A green roof garden with citrus trees protects the special classrooms from the west summer sun. There is a variation of schoolyards of different sizes, orientation, oor nish and vegetation so that children can have several options according to the weather and the activity, etc.
A colorful (like rainbow) metal structure “holds” the northern side of the big volume, where a passive cooling screen has been incorporated. The northern sheltered courtyard of 14 meters width, is protected from the northern winds with windbreaks/ plant hedges (shrubs, trees) set far from the building. In this manner, air ow is relatively controlled providing the northern schoolyard with a relative calm. Dense low shrubs along with tall trees (e.g. poplar trees) that do not have a very dense foliage, will act as an open barrier, will not stop the wind but reduce turbulence and create a broader zone of calm at the ground oor yard. At north, on the second level, movable translucent glass partitions will act as windbreaks and prevent strong winds during the winter from entering into the class, through the opening of the main doors.

Secondary school (ages 12-18) for 420 students: Total constructible space: 3146,41 m2 in 2 levels (ground & rst level)

The Secondary school develops on two levels and is comprised of four building volumes creating open areas mostly covered in-between of the volumes. The two building volumes axis are set at an angle of about 30o between them and a 0.90 m oor level difference, so that daylight reaches all classrooms and shading each other is avoided.


Walls (external & internal walls)


External walls
Low-energy architectural solutions according to the traditional principles in the Mediterranean area are: creation of thermal mass and natural ventilation combined with passive cooling techniques and sun shading to cope with high summer temperatures.
Walls have the biggest effect on a building’s overall environmental impact. They are also responsible for most of the heat loss. Walls can have from a low to a very high intrinsic energy embodiment, depending on the amount of energy it takes to make and transport the materials used.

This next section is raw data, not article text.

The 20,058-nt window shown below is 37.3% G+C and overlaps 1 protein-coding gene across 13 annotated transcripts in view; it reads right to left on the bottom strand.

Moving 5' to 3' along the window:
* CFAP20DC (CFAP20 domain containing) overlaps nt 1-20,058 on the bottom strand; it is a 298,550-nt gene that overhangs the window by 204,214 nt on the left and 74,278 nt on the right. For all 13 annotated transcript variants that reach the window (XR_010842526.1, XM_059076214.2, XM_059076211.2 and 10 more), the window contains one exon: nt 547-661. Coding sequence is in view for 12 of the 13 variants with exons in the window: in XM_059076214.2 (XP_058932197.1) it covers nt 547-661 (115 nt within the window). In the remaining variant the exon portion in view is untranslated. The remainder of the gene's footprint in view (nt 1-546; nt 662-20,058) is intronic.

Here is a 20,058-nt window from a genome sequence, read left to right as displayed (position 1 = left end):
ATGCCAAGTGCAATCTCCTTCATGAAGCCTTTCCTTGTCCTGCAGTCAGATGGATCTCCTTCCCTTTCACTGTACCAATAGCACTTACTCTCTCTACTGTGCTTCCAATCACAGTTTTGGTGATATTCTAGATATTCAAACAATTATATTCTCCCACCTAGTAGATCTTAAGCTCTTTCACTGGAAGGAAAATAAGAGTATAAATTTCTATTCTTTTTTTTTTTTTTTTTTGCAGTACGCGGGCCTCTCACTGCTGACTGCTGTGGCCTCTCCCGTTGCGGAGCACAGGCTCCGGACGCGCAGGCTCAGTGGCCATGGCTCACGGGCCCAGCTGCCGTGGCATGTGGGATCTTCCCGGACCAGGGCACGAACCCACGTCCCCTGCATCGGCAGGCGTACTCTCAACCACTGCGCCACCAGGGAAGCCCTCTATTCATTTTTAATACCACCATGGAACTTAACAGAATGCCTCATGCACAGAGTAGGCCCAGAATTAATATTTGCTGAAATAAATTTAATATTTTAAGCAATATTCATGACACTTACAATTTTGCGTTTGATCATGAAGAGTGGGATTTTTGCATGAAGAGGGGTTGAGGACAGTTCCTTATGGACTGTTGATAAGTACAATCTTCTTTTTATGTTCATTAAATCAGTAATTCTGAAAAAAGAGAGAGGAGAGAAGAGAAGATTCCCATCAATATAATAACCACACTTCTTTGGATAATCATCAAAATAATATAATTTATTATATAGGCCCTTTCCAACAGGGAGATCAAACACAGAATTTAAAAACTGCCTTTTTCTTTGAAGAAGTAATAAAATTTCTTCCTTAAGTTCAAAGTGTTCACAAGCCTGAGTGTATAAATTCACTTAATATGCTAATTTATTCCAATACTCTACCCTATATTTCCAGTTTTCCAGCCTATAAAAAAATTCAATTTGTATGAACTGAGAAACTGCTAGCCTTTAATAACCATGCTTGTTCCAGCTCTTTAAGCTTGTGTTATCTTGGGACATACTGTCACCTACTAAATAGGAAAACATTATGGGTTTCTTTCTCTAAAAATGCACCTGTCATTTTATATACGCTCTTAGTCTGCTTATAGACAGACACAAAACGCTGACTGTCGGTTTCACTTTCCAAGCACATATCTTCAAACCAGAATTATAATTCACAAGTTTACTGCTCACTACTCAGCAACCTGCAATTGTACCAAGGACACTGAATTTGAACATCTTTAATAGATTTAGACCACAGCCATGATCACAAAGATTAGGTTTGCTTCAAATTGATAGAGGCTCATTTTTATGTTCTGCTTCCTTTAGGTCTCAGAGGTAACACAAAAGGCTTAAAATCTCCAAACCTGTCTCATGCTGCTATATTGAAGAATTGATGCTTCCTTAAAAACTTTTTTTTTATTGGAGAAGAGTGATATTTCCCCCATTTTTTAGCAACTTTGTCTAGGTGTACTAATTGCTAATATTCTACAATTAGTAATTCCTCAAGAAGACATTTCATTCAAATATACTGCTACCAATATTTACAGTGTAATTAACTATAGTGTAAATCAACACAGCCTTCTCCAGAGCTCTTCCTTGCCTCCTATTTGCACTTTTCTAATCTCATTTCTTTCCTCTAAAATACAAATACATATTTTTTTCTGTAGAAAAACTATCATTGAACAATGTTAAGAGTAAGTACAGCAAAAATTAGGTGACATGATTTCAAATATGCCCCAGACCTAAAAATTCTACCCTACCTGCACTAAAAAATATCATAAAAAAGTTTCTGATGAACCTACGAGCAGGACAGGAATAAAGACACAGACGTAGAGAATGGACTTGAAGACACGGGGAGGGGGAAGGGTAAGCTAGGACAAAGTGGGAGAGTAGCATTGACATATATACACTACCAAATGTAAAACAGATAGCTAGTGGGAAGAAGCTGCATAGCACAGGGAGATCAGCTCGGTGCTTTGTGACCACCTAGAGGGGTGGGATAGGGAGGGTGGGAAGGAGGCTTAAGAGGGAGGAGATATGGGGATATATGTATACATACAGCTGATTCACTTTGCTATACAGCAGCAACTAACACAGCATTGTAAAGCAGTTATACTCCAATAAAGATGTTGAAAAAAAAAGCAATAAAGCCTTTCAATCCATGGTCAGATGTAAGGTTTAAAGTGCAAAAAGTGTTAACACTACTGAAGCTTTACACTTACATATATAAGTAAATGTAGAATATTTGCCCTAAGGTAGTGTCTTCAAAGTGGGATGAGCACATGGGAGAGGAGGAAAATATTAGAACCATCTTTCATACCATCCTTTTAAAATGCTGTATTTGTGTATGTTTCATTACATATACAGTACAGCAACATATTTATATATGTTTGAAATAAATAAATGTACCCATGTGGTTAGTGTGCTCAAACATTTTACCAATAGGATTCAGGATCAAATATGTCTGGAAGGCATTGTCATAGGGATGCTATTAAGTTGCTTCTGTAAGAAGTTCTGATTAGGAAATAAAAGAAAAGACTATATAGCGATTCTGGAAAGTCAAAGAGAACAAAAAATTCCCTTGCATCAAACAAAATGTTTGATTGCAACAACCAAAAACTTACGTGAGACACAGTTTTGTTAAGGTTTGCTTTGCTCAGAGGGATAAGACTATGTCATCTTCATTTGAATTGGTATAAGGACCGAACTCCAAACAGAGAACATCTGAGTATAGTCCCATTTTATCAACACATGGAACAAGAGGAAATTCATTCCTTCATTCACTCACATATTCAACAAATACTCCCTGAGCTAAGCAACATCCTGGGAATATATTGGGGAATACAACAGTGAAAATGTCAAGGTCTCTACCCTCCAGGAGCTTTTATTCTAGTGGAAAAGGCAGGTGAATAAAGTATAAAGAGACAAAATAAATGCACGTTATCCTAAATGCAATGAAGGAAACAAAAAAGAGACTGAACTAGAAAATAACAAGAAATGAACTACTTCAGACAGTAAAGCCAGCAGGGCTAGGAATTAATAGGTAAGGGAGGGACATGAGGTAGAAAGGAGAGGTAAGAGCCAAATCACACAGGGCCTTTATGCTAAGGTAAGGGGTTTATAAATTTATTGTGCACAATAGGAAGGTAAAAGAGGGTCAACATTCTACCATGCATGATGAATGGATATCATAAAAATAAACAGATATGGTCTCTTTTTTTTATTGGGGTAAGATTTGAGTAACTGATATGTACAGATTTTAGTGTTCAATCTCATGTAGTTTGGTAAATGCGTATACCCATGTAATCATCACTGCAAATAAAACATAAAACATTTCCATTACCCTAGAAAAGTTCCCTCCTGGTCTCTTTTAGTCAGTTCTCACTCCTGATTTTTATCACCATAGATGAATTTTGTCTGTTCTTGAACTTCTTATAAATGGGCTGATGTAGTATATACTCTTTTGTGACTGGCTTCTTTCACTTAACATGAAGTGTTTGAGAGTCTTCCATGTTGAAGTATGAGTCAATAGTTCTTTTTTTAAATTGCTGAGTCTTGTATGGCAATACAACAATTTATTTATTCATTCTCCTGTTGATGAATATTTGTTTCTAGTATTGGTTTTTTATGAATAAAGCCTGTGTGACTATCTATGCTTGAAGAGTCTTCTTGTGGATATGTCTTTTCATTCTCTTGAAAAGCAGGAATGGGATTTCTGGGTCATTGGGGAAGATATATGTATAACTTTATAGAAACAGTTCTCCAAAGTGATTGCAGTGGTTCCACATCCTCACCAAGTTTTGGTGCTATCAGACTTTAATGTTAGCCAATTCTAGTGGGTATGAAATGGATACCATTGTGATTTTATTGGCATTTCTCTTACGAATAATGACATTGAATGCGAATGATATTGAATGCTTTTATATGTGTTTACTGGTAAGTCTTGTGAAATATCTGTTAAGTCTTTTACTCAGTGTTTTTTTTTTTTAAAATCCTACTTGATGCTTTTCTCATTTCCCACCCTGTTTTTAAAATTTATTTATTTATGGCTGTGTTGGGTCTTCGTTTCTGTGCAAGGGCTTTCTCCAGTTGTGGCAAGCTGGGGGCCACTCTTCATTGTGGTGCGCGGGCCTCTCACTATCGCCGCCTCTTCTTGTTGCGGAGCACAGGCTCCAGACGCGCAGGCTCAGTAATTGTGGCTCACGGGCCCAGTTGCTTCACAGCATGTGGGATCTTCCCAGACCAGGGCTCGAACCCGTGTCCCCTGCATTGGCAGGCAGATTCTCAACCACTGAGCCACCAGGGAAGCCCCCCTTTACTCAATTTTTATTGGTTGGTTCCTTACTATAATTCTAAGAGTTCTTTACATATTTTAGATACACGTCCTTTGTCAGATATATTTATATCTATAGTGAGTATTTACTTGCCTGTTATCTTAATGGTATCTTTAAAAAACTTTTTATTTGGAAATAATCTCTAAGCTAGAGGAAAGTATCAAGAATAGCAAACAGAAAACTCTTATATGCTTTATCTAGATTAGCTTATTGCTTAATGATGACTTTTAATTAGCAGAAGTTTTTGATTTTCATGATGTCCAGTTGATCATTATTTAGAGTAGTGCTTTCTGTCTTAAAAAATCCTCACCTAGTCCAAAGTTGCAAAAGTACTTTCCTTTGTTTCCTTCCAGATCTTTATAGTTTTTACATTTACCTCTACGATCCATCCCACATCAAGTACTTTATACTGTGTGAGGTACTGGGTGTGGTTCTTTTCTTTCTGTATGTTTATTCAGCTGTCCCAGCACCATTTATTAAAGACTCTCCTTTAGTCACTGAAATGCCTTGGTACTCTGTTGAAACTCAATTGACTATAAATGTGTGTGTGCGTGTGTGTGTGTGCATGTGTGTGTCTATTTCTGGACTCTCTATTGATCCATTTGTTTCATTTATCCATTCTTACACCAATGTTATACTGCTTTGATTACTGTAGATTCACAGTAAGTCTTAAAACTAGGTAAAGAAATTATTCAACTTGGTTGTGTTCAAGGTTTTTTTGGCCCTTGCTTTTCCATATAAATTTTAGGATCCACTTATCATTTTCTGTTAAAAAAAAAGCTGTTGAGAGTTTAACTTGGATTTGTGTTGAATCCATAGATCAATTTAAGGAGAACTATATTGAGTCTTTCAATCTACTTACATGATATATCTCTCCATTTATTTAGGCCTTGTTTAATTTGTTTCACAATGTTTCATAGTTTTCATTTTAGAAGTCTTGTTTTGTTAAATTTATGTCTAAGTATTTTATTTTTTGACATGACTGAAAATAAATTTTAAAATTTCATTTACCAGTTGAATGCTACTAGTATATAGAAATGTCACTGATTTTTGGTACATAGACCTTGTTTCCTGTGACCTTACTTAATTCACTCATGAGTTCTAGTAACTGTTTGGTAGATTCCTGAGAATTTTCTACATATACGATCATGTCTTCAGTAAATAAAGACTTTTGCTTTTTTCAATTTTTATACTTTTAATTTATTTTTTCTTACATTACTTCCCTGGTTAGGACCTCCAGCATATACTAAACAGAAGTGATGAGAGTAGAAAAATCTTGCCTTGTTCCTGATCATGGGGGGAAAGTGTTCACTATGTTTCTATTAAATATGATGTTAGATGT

Moreover the breathability of the walls is very important as breathable walls can help to offset the highs and lows of humidity caused by users, helping to promote a healthy internal environment. High thermal mass, breathable wall construction will be used for the new school complex.

Almost all ground oor walls are made of rammed earth (big thermal mass) while the rest of the exterior walls will be double wthe masonry walls made of high energy ef cient hollow bricks combining insulation, thermal mass and anti-seismic characteristics in one material, suitable of being used in long span reinforced concrete structure.

It is constructed by compressing a damp mixture of earth that has suitable proportions of sand, gravel, clay (from the site or within close proximity), cement and an added stabilizer (cement emulsion), into an externally supported frame or mould, creating either a solid wall of earth or individual blocks 5. Colored oxides or other items, such as bottles, or pieces of timber can be added to the structure.
The numerous advantages of building with rammed earth are:
• high thermal mass and superior insulation (reduces the need for air conditioning and heating)
• re proo ng
• strength and durability (load bearing)
• minimal environmental impact
• low cost
• low maintenance
• where soil excavated in preparing the building’s foundation can be used, the cost and energy
consumption for transportation are minimal
• minimum skilled labor & fast construction
• no need for paint or other toxic nishes
• pest deterrence (no wall cavities)